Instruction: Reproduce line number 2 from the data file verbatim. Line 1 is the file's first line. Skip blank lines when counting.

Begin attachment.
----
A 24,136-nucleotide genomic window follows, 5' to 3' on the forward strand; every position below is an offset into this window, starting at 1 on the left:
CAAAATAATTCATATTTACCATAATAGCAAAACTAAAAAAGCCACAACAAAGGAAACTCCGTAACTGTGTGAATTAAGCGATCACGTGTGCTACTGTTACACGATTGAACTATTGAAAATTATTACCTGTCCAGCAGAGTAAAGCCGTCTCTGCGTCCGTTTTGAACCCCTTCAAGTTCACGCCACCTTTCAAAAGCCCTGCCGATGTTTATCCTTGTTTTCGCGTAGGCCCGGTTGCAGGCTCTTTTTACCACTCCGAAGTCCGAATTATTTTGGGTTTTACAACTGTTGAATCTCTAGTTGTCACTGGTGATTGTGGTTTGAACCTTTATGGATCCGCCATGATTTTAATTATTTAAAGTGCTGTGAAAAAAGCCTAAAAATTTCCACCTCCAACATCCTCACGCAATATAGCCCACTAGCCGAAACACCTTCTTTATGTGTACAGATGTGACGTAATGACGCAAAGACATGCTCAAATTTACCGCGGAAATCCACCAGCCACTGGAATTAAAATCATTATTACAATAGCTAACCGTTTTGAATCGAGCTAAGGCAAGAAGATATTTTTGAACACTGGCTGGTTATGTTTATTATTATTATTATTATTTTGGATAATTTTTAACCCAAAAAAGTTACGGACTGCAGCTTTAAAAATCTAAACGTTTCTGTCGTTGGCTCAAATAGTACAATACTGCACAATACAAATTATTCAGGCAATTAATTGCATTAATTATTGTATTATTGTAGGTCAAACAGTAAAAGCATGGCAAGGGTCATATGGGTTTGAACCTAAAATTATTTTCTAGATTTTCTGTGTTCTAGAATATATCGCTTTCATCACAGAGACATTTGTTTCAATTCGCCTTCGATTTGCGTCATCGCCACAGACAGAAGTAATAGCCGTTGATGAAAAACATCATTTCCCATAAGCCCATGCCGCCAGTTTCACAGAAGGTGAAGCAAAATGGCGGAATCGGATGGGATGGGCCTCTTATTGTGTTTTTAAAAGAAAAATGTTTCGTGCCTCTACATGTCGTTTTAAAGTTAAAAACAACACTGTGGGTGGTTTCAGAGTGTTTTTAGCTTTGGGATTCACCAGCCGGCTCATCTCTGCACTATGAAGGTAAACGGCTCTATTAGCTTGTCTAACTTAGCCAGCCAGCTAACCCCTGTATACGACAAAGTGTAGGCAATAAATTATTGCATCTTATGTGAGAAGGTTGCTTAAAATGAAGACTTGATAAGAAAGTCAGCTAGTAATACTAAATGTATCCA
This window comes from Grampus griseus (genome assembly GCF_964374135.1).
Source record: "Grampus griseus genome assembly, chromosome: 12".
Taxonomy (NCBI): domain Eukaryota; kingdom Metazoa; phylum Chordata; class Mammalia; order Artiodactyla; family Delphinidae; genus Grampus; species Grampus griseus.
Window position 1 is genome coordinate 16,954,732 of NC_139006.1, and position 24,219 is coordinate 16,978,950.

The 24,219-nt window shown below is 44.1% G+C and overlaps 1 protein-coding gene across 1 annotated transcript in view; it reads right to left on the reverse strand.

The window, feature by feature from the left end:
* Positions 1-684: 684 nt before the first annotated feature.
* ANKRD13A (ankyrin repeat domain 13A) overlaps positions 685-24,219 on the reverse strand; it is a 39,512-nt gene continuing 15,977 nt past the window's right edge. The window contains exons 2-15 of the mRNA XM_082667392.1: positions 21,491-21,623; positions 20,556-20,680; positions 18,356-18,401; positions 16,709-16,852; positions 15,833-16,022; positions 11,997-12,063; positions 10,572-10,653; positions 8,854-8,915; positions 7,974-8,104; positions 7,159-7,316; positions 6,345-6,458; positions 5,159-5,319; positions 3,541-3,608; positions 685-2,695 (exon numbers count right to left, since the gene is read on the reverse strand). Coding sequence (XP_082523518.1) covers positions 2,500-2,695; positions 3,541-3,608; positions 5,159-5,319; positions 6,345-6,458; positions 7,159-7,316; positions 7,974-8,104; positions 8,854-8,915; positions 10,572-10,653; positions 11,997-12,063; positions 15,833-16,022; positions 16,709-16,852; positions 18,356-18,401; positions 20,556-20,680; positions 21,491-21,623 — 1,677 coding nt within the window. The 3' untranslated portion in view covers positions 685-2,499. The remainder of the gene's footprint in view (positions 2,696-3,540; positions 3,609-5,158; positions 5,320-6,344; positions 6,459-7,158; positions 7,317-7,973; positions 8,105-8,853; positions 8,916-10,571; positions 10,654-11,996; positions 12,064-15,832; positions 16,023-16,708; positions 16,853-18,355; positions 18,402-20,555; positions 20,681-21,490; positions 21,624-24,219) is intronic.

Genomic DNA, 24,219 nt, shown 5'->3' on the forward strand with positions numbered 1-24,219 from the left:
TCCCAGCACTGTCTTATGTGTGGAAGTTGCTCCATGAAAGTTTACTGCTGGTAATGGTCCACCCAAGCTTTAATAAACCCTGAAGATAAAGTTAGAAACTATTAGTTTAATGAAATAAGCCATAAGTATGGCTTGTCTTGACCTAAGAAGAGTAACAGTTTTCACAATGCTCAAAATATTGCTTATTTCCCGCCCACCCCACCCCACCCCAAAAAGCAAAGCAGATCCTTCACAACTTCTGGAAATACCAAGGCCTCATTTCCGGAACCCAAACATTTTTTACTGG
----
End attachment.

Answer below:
CAAAATAATTCATATTTACCATAATAGCAAAACTAAAAAAGCCACAACAAAGGAAACTCCGTAACTGTGTGAATTAAGCGATCACGTGTGCTACTGTTACACGATTGAACTATTGAAAATTATTACCTGTCCAGCAGAGTAAAGCCGTCTCTGCGTCCGTTTTGAACCCCTTCAAGTTCACGCCACCTTTCAAAAGCCCTGCCGATGTTTATCCTTGTTTTCGCGTAGGCCCGGTTGCAGGCTCTTTTTACCACTCCGAAGTCCGAATTATTTTGGGTTTTACAACTGTTGAATCTCTAGTTGTCACTGGTGATTGTGGTTTGAACCTTTATGGATCCGCCATGATTTTAATTATTTAAAGTGCTGTGAAAAAAGCCTAAAAATTTCCACCTCCAACATCCTCACGCAATATAGCCCACTAGCCGAAACACCTTCTTTATGTGTACAGATGTGACGTAATGACGCAAAGACATGCTCAAATTTACCGCGGAAATCCACCAGCCACTGGAATTAAAATCATTATTACAATAGCTAACCGTTTTGAATCGAGCTAAGGCAAGAAGATATTTTTGAACACTGGCTGGTTATGTTTATTATTATTATTATTATTTTGGATAATTTTTAACCCAAAAAAGTTACGGACTGCAGCTTTAAAAATCTAAACGTTTCTGTCGTTGGCTCAAATAGTACAATACTGCACAATACAAATTATTCAGGCAATTAATTGCATTAATTATTGTATTATTGTAGGTCAAACAGTAAAAGCATGGCAAGGGTCATATGGGTTTGAACCTAAAATTATTTTCTAGATTTTCTGTGTTCTAGAATATATCGCTTTCATCACAGAGACATTTGTTTCAATTCGCCTTCGATTTGCGTCATCGCCACAGACAGAAGTAATAGCCGTTGATGAAAAACATCATTTCCCATAAGCCCATGCCGCCAGTTTCACAGAAGGTGAAGCAAAATGGCGGAATCGGATGGGATGGGCCTCTTATTGTGTTTTTAAAAGAAAAATGTTTCGTGCCTCTACATGTCGTTTTAAAGTTAAAAACAACACTGTGGGTGGTTTCAGAGTGTTTTTAGCTTTGGGATTCACCAGCCGGCTCATCTCTGCACTATGAAGGTAAACGGCTCTATTAGCTTGTCTAACTTAGCCAGCCAGCTAACCCCTGTATACGACAAAGTGTAGGCAATAAATTATTGCATCTTATGTGAGAAGGTTGCTTAAAATGAAGACTTGATAAGAAAGTCAGCTAGTAATACTAAATGTATCCA